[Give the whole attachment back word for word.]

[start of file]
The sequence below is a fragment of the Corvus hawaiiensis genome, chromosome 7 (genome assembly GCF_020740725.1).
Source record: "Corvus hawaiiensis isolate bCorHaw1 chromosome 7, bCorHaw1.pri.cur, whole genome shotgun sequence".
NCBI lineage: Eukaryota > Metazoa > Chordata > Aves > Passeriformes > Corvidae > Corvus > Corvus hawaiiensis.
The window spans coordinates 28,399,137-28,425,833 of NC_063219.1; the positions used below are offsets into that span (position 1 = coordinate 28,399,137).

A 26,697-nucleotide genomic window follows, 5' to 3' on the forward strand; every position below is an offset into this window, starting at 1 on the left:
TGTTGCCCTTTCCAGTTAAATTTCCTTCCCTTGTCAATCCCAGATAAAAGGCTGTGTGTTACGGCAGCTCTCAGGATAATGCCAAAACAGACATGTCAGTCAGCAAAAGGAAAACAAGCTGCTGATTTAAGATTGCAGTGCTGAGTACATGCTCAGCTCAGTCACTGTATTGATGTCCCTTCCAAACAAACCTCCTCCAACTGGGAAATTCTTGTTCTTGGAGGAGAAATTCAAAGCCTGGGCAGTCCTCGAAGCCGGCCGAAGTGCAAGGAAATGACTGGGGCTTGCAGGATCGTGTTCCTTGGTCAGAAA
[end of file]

The sequence below is a fragment of the Corvus hawaiiensis genome, chromosome 7 (genome assembly GCF_020740725.1).
Source record: "Corvus hawaiiensis isolate bCorHaw1 chromosome 7, bCorHaw1.pri.cur, whole genome shotgun sequence".
NCBI lineage: Eukaryota > Metazoa > Chordata > Aves > Passeriformes > Corvidae > Corvus > Corvus hawaiiensis.
The window spans coordinates 28,399,137-28,425,833 of NC_063219.1; the positions used below are offsets into that span (position 1 = coordinate 28,399,137).

A 26,697-nucleotide genomic window follows, 5' to 3' on the forward strand; every position below is an offset into this window, starting at 1 on the left:
TGTTGCCCTTTCCAGTTAAATTTCCTTCCCTTGTCAATCCCAGATAAAAGGCTGTGTGTTACGGCAGCTCTCAGGATAATGCCAAAACAGACATGTCAGTCAGCAAAAGGAAAACAAGCTGCTGATTTAAGATTGCAGTGCTGAGTACATGCTCAGCTCAGTCACTGTATTGATGTCCCTTCCAAACAAACCTCCTCCAACTGGGAAATTCTTGTTCTTGGAGGAGAAATTCAAAGCCTGGGCAGTCCTCGAAGCCGGCCGAAGTGCAAGGAAATGACTGGGGCTTGCAGGATCGTGTTCCTTGGTCAGAAA